With the election of the Whitlam government in 1972 he was appointed Chief of staff of Environment Ministers in that government, becoming a major architect of the first national environment laws and policies between 1972 and 1975. These included the first national laws in environmental protection, heritage, for the protection and management of Australia’s Great Barrier Reef, and the protection of migratory birds. He also contributed significantly to public policy in urban management and planning and in national infrastructure planning.

In 1976 he was invited to become the foundation CEO of Papua New Guinea’s Environment department. He established the first national program in environmental policy and legislation. This included the passage of three historic pieces of environmental legislation through the National Parliament of Papua New Guinea in 1978. He followed this trajectory further, playing a similar role as CEO of South Australia’s Environment Department between 1979 and 1983. He then broadened his public policy experience when he was appointed as CEO responsible for industry and technology policy in South Australia.

Career Change To Work in Futures.[edit]

In 1988 he was invited to become the CEO of Australia’s Commission for the Future, a major new initiative of the Hawke government. This commenced a new career path in futures that still continues. He established his own organisation the Preferred Futures Institute after his departure from the Commission for the Future in 1991. This was renamed the 2050 Institute in 2012.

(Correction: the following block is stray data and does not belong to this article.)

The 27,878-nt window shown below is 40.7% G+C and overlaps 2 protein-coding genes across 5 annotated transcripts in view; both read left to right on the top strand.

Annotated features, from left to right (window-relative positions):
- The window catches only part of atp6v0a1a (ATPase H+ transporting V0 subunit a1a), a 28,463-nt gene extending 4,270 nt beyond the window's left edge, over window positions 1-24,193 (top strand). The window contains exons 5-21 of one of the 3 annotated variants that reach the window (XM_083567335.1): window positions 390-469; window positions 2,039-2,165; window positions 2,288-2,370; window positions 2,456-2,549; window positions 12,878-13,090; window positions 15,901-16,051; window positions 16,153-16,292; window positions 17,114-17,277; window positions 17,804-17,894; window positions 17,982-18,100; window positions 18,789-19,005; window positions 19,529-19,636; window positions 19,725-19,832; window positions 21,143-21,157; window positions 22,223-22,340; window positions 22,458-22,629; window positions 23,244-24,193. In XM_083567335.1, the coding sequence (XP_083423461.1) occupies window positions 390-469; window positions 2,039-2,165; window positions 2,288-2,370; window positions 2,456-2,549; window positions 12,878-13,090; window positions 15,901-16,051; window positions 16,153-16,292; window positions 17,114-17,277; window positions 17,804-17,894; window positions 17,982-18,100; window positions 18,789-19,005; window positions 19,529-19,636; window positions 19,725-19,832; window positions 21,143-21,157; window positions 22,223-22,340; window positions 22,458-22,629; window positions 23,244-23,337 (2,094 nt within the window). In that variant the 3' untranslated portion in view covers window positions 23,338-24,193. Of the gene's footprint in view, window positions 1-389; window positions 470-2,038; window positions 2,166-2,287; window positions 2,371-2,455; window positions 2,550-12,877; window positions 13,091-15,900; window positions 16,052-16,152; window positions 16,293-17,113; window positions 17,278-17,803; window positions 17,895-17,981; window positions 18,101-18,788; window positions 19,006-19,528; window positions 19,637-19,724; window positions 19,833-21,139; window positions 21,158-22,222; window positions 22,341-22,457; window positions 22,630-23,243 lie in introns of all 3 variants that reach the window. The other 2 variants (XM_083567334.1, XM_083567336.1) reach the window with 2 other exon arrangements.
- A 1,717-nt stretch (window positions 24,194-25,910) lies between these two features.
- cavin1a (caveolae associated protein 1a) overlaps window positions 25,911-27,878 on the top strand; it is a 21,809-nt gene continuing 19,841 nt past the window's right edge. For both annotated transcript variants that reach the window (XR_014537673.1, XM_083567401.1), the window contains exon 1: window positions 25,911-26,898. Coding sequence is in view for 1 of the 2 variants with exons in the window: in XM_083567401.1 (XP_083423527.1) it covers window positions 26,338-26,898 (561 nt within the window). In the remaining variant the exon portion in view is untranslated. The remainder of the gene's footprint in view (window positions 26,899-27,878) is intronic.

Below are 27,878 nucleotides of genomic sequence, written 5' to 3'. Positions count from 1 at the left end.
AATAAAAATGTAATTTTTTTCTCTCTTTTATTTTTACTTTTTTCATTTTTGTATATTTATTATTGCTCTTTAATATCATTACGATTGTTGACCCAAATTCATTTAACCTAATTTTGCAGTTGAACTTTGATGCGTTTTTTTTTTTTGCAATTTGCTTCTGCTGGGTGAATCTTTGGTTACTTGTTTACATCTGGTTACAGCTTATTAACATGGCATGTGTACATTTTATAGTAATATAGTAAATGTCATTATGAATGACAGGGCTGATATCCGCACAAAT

Key Principles Of His Futures Work[edit]

His work is based on the recognition that a key aspiration of all of humanity is to successfully shape the future. He has developed a number of universally applicable methodologies that can be taught to and learned by all who are interested in becoming more effective shapers of the future. This work is based on integrating the six future shaping tools, namely management, leadership, planning, design, innovation and learning, into a single integrated methodology to achieve what he describes as ‘resilient future-taking’ and ‘purposeful future-making’. His work recognises that scenarios can be used to describe six alternative futures: plausible, probable, particular, prospective, preferred and possible futures.